• Generally accepted phrases or terms- this usually applies only to discipline- and audience-specific situations. 

If you're uncertain when not to cite something, check with your instructor, ask a librarian, or seek the answer in the appropriate style manual.

Must Cite:

You must cite:

  • Facts, figures, ideas, or other information that is not common knowledge
  • Ideas, words, theories, or exact language that another person used in other publications
  • Publications that must be cited include:  books, book chapters, articles, web pages, theses, etc.
  • Another person's exact words should be quoted and cited to show proper credit

When in doubt, be safe and cite your source!

Why cite sources?

Giving credit to the original author of thoughts, words, and ideas is an important ethical concept.

  1. To avoid PLAGIARISM: While a bibliography does not prevent plagiarism, it is an important tool in avoiding plagiarism.
  2. BUILDING on research: Pertinent information is gleaned from the ideas of those who came before, and a researcher then produces new knowledge by integrating the ideas of others with her own conclusions. This is the scholarly research process.
  3. TRACING research: According to Joseph Gibaldi, the author of the MLA Handbook for Writers of Research Papers, “in presenting their work, researchers generously acknowledge their debts to predecessors by carefully documenting each source so that earlier contributions receive appropriate credit” (104). This is the basis for all scholarship. It is important that researchers give credit so readers can trace the ideas presented back to the sources.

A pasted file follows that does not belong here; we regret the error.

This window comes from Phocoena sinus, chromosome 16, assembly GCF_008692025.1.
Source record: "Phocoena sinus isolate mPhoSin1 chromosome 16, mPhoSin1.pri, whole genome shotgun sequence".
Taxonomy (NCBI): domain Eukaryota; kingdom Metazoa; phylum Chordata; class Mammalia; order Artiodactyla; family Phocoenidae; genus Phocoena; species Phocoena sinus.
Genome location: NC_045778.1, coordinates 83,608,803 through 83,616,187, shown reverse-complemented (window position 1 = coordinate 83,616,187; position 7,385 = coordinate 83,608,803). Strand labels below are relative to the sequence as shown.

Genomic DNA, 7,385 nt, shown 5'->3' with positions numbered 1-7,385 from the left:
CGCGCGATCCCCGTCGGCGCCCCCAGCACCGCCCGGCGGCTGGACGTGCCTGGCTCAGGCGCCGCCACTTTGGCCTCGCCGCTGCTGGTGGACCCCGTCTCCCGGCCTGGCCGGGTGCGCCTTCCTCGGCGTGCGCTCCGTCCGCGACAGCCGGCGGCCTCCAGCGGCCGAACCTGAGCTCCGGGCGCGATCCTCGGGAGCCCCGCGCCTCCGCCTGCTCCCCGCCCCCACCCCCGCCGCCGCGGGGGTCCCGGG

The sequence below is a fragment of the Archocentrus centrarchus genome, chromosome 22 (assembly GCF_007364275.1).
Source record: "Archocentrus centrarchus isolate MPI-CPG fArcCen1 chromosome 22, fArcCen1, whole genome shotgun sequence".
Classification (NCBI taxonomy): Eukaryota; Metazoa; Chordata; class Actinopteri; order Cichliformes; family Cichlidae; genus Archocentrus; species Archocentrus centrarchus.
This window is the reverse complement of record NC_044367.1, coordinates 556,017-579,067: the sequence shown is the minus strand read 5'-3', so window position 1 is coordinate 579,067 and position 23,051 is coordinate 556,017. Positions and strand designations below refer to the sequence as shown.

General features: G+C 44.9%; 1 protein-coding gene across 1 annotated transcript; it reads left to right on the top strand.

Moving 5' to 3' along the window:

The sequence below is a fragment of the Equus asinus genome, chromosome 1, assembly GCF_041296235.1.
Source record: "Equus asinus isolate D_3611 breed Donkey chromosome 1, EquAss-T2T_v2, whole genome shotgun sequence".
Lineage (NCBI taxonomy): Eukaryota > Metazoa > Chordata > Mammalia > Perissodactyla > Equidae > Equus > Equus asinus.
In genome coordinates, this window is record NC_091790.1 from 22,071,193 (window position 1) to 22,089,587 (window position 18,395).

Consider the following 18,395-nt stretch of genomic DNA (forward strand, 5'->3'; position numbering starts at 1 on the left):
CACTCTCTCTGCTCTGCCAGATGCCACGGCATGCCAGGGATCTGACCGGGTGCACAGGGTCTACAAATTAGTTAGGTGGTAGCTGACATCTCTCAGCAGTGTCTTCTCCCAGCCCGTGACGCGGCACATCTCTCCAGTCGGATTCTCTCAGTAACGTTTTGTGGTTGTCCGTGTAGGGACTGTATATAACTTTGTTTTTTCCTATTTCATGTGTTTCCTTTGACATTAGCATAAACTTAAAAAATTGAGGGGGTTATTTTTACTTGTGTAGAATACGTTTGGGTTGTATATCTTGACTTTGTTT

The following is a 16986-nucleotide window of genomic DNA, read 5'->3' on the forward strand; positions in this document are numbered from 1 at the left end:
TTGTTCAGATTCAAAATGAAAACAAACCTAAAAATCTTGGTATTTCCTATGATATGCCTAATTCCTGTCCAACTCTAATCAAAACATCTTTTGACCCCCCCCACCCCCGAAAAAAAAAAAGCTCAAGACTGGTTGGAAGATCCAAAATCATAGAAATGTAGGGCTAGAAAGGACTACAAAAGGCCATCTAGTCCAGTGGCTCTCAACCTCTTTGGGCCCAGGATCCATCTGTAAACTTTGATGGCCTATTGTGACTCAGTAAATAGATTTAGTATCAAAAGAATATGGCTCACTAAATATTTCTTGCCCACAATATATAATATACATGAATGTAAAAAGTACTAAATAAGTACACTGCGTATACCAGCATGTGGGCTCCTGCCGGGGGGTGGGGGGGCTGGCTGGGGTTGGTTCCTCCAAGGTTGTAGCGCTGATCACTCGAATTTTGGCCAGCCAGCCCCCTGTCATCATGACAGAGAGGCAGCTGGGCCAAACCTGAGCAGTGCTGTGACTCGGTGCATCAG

4. CONTRIBUTING ideas: Your contribution, as a student, to disciplinary knowledge is the unique ways you interpret and synthesize the words, thoughts, and ideas of authorities. In fact, giving credit to experts and authoritative sources gives your conclusions validity that cannot be achieved by simply stating one's own opinions.
  5. LOCATING additional research: And that is another reason for citations: it allows readers to access the cited materials if they are performing research on that topic
What to Cite?

You must cite:

  • Facts, figures, ideas, or other information that is not common knowledge
  • Ideas, words, theories, or exact language that another person used in other publications
  • Publications that must be cited include:  books, book chapters, articles, web pages, theses, etc.
  • Another person's exact words should be quoted and cited to show proper credit

When in doubt, be safe and cite your source!

Citation styles

Citation styles

There are three major citation styles:

  • Chicago used for many fields
  • MLA used for humanities
  • APA used for social sciences, education, engineering, and business.

Other sciences developed their own styles:

  • CSE for the biological sciences
  • AMA for the biomedical sciences, medicine, and nursing
  • ACS for chemistry
  • AIP for physics, plus other styles for astrophysics and astronomy
  • AMS for mathematics and computer sciences

APA citation style pdf

MLA citation style pdf

Chicago citation style pdf